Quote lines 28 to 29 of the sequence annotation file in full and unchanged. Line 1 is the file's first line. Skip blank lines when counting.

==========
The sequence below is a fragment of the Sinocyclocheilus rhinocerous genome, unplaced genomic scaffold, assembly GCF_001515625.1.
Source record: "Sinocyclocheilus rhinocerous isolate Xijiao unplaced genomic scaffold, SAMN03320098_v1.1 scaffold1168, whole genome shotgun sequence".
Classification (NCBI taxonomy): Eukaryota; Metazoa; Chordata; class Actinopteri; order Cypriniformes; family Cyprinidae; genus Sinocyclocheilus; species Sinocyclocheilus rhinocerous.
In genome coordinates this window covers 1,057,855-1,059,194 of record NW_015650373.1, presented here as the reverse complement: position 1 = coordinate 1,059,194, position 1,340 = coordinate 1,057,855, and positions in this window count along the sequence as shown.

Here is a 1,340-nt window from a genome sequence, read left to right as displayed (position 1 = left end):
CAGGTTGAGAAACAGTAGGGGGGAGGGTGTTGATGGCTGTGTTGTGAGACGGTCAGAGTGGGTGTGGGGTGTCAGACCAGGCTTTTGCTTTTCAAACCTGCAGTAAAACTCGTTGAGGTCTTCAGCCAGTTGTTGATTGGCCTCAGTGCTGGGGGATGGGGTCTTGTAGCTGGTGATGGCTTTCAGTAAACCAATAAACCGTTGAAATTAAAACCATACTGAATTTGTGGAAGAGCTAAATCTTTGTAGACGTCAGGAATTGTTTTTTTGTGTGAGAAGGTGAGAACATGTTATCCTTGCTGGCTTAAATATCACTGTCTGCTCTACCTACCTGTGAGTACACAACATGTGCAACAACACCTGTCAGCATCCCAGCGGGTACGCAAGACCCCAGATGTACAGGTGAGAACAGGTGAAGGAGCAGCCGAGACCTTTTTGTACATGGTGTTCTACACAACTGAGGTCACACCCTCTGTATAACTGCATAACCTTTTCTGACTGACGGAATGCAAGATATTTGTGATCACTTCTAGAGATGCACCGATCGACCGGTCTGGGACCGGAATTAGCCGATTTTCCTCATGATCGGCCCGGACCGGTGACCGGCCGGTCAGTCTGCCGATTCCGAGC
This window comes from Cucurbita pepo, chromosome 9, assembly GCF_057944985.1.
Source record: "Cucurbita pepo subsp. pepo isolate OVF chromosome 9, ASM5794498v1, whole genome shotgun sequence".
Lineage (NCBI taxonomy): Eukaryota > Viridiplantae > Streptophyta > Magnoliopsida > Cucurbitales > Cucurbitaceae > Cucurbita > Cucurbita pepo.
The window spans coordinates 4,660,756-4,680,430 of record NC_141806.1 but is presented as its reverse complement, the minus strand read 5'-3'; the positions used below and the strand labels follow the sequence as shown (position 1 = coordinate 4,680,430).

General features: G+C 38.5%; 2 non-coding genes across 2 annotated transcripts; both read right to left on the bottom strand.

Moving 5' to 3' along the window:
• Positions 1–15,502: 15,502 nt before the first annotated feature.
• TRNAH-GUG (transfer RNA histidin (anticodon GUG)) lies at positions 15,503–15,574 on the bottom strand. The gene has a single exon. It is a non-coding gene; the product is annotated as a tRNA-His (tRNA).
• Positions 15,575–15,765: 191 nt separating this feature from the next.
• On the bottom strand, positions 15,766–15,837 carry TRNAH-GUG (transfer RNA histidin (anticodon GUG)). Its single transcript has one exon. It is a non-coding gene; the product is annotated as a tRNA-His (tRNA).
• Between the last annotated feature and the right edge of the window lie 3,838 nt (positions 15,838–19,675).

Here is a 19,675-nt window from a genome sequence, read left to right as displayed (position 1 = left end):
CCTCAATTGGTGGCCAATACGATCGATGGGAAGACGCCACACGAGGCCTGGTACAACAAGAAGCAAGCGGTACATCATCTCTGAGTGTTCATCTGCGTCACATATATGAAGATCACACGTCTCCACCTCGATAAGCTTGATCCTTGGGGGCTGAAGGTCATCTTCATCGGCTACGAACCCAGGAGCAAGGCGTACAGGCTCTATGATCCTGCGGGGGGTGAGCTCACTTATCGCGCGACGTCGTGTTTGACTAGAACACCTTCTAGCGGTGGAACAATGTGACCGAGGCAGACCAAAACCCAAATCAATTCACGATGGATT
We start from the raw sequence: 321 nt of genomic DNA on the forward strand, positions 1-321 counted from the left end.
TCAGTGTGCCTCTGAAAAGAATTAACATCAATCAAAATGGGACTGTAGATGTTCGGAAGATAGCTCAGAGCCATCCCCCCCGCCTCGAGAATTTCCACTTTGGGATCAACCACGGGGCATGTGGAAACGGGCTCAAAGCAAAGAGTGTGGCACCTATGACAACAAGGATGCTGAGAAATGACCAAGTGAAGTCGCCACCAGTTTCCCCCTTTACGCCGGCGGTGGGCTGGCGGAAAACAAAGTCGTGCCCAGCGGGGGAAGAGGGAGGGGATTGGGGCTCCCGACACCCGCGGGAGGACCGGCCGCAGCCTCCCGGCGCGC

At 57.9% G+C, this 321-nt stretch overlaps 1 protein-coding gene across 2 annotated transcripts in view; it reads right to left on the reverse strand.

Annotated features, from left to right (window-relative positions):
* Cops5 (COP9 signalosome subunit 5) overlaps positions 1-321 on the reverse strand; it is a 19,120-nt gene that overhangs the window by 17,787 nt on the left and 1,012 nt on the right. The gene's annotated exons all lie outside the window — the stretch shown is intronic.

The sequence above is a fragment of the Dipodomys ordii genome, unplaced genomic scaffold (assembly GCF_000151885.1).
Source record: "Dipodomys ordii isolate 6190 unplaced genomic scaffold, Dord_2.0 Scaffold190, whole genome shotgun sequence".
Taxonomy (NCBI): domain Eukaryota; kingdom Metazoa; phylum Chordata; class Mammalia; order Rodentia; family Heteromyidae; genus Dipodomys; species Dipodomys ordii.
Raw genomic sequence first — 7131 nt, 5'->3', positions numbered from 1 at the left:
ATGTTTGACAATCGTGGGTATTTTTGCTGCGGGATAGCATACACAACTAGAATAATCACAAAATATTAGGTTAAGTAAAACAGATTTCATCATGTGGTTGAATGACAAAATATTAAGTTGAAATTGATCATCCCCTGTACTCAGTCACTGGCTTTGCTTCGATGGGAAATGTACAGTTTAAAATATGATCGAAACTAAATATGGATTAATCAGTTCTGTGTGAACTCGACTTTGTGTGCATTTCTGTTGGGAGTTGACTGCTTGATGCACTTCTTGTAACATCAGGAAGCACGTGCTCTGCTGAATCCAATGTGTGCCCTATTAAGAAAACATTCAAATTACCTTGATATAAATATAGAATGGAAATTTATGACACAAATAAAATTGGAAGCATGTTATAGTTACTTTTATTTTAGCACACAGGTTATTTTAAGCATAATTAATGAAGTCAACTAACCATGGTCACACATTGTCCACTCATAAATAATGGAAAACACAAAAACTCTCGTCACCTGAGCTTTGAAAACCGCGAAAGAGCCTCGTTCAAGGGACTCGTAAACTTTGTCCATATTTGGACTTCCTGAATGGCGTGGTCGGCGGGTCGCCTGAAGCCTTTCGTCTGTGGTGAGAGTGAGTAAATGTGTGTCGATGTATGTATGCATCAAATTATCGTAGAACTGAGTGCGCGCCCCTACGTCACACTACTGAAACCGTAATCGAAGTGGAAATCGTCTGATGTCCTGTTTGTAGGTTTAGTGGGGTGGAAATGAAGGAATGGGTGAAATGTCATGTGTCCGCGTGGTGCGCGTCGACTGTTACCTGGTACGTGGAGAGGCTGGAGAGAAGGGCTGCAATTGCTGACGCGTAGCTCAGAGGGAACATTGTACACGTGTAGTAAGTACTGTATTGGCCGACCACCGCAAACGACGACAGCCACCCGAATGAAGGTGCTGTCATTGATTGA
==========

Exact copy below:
Raw genomic sequence first — 7131 nt, 5'->3', positions numbered from 1 at the left:
ATGTTTGACAATCGTGGGTATTTTTGCTGCGGGATAGCATACACAACTAGAATAATCACAAAATATTAGGTTAAGTAAAACAGATTTCATCATGTGGTTGAATGACAAAATATTAAGTTGAAATTGATCATCCCCTGTACTCAGTCACTGGCTTTGCTTCGATGGGAAATGTACAGTTTAAAATATGATCGAAACTAAATATGGATTAATCAGTTCTGTGTGAACTCGACTTTGTGTGCATTTCTGTTGGGAGTTGACTGCTTGATGCACTTCTTGTAACATCAGGAAGCACGTGCTCTGCTGAATCCAATGTGTGCCCTATTAAGAAAACATTCAAATTACCTTGATATAAATATAGAATGGAAATTTATGACACAAATAAAATTGGAAGCATGTTATAGTTACTTTTATTTTAGCACACAGGTTATTTTAAGCATAATTAATGAAGTCAACTAACCATGGTCACACATTGTCCACTCATAAATAATGGAAAACACAAAAACTCTCGTCACCTGAGCTTTGAAAACCGCGAAAGAGCCTCGTTCAAGGGACTCGTAAACTTTGTCCATATTTGGACTTCCTGAATGGCGTGGTCGGCGGGTCGCCTGAAGCCTTTCGTCTGTGGTGAGAGTGAGTAAATGTGTGTCGATGTATGTATGCATCAAATTATCGTAGAACTGAGTGCGCGCCCCTACGTCACACTACTGAAACCGTAATCGAAGTGGAAATCGTCTGATGTCCTGTTTGTAGGTTTAGTGGGGTGGAAATGAAGGAATGGGTGAAATGTCATGTGTCCGCGTGGTGCGCGTCGACTGTTACCTGGTACGTGGAGAGGCTGGAGAGAAGGGCTGCAATTGCTGACGCGTAGCTCAGAGGGAACATTGTACACGTGTAGTAAGTACTGTATTGGCCGACCACCGCAAACGACGACAGCCACCCGAATGAAGGTGCTGTCATTGATTGA